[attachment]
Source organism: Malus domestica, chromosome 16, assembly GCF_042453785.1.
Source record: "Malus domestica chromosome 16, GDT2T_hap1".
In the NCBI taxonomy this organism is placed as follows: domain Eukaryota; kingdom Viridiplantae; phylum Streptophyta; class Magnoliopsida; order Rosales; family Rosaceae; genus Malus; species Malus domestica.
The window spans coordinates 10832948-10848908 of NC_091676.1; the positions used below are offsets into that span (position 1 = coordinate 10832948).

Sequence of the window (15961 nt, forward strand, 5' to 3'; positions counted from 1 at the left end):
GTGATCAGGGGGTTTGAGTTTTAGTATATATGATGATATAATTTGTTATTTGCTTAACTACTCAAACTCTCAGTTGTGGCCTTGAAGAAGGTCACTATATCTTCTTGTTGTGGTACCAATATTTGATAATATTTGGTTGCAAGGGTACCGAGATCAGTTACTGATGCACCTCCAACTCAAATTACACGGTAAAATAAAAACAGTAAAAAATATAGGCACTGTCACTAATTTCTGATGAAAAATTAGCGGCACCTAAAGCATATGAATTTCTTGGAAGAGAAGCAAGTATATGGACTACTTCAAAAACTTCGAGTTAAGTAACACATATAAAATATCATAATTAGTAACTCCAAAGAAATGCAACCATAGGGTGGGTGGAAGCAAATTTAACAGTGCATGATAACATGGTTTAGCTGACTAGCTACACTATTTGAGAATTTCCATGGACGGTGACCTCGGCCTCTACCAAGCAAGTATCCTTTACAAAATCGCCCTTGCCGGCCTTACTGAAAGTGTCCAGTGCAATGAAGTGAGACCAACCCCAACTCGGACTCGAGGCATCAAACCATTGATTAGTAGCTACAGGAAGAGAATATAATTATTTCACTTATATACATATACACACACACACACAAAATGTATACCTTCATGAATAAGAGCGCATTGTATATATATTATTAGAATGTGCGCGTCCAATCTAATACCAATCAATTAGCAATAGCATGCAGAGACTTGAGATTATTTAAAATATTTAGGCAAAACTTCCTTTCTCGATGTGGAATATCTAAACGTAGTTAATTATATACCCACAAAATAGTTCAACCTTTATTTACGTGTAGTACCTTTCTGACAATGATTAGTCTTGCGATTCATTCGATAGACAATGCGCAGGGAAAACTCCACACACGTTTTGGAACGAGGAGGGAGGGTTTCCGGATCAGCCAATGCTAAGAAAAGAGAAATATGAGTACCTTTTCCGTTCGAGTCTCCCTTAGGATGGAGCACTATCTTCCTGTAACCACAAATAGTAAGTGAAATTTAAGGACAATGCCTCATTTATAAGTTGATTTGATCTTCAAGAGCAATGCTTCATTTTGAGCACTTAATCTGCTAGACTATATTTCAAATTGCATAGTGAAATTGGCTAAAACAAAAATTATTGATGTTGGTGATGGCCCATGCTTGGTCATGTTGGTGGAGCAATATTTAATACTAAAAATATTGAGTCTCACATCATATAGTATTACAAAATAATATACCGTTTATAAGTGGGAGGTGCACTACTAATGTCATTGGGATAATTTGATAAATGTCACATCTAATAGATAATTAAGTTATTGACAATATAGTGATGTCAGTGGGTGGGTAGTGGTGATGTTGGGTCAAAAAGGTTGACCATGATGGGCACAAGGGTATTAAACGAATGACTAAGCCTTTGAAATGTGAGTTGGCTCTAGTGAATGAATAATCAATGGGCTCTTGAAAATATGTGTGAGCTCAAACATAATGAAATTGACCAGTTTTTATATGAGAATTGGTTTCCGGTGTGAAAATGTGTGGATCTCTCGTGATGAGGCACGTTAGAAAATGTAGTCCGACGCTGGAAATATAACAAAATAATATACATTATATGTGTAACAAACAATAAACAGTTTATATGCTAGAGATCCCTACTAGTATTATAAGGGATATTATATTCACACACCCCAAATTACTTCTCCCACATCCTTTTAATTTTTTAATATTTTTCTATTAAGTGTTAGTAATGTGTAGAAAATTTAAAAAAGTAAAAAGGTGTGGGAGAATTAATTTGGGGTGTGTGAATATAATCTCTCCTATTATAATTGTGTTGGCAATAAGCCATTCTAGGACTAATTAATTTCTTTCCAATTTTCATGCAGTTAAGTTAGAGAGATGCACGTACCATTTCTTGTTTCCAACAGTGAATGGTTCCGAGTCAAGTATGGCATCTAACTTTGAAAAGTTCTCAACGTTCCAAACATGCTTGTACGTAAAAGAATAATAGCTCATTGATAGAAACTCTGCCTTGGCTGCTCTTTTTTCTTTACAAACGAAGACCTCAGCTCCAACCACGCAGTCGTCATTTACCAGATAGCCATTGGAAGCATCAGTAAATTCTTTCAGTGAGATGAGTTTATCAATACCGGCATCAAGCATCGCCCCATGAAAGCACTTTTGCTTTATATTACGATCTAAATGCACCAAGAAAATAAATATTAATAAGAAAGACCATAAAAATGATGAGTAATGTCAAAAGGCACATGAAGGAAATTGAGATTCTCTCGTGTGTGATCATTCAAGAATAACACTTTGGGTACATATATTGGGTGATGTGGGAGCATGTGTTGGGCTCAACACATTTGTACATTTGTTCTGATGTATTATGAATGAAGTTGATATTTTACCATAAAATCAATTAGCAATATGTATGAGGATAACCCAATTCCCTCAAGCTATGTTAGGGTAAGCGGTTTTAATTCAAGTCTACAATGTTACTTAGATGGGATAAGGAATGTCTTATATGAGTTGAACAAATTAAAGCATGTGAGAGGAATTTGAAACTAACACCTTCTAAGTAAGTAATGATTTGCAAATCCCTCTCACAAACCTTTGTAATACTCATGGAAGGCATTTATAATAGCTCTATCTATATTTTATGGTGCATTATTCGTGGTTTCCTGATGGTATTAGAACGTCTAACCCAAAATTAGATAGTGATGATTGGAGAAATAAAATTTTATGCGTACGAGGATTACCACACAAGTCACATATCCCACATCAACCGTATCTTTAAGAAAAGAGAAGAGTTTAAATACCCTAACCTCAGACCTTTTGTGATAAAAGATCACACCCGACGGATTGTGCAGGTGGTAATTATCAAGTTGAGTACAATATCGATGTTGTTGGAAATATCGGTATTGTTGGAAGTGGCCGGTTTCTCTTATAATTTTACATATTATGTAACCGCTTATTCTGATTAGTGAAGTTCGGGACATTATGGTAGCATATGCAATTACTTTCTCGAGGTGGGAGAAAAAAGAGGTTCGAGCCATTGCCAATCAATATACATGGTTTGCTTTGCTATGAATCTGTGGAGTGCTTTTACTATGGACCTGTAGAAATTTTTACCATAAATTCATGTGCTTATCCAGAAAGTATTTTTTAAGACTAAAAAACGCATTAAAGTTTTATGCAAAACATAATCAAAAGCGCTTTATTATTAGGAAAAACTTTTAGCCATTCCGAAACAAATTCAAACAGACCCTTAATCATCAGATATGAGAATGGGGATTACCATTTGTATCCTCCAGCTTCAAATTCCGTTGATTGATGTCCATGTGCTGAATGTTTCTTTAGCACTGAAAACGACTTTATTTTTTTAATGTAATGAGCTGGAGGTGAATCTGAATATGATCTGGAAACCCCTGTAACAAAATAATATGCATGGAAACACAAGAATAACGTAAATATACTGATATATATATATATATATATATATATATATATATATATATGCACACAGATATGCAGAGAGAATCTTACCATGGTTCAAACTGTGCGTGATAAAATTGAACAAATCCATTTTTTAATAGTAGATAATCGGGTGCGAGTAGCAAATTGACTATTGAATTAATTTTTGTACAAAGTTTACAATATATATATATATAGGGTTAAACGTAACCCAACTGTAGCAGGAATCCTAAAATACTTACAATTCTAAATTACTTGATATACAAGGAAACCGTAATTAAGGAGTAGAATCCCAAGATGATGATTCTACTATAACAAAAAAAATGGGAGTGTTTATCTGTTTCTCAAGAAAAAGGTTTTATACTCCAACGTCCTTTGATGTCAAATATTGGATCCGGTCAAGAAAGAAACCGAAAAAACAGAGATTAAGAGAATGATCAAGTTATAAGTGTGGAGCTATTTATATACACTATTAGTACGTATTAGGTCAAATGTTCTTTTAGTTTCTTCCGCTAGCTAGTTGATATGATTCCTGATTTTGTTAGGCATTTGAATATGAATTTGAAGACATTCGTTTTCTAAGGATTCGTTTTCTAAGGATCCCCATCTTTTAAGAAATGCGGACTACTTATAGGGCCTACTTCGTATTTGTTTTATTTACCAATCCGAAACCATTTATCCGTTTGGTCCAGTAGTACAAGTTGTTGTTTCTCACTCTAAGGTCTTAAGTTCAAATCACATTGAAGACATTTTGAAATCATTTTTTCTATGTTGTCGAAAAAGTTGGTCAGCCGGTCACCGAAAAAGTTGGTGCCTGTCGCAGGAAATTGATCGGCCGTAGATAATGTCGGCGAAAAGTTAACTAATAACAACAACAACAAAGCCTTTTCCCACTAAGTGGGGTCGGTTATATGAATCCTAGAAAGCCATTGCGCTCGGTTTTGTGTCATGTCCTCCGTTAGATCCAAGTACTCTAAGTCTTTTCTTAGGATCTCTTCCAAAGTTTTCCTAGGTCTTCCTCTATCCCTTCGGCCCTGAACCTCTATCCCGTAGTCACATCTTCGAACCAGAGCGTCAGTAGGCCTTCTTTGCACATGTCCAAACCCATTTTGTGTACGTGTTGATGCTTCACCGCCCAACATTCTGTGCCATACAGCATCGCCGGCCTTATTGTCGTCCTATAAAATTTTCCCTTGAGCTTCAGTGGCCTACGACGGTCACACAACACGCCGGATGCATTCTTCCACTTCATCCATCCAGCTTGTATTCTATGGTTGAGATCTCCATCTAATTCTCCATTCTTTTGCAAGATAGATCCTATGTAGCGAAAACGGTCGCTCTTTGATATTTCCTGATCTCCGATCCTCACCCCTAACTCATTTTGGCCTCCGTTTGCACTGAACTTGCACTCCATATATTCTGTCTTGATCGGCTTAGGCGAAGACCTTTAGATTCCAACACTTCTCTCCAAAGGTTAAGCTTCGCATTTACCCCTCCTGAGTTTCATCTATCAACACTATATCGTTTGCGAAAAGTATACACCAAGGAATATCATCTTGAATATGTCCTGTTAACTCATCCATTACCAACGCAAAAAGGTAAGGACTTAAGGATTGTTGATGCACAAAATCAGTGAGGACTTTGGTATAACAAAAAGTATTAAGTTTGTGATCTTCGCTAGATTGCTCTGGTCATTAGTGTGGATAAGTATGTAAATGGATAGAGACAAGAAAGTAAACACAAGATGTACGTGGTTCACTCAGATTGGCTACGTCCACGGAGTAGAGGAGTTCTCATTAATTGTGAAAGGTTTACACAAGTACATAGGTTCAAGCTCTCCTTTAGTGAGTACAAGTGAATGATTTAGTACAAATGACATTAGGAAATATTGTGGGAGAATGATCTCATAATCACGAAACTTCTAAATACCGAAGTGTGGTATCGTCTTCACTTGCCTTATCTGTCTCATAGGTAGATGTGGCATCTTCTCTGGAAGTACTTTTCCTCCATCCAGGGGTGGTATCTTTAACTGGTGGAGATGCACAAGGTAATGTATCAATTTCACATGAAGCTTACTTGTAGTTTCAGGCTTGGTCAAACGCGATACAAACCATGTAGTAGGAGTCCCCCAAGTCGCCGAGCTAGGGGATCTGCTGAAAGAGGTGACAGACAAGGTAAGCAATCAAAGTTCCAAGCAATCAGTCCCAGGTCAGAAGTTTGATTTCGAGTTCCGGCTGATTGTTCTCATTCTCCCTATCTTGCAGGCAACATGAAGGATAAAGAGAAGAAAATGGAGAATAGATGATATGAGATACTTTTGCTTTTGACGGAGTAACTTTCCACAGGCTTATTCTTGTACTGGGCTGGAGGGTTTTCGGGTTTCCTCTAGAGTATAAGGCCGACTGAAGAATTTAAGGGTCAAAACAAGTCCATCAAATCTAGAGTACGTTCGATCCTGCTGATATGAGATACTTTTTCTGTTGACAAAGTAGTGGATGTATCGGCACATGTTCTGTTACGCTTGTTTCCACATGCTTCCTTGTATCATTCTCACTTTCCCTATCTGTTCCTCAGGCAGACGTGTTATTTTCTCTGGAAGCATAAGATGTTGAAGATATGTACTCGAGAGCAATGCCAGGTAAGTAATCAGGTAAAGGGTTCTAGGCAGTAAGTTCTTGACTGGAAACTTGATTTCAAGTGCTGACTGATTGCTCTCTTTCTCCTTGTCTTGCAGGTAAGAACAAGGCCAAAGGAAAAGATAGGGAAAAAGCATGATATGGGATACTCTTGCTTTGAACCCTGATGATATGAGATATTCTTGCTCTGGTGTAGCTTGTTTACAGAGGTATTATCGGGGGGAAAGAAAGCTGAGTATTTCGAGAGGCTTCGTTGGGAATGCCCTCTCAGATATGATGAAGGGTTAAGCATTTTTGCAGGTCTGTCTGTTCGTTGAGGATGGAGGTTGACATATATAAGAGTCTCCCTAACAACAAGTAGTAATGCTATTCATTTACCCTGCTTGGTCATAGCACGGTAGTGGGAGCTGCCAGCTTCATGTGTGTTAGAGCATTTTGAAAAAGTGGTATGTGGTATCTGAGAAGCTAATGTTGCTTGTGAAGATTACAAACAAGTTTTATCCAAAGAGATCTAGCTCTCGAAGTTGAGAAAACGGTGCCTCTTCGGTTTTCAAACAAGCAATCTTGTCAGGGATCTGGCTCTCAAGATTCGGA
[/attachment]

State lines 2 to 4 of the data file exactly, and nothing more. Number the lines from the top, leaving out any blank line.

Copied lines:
Source record: "Malus domestica chromosome 16, GDT2T_hap1".
In the NCBI taxonomy this organism is placed as follows: domain Eukaryota; kingdom Viridiplantae; phylum Streptophyta; class Magnoliopsida; order Rosales; family Rosaceae; genus Malus; species Malus domestica.
The window spans coordinates 10832948-10848908 of NC_091676.1; the positions used below are offsets into that span (position 1 = coordinate 10832948).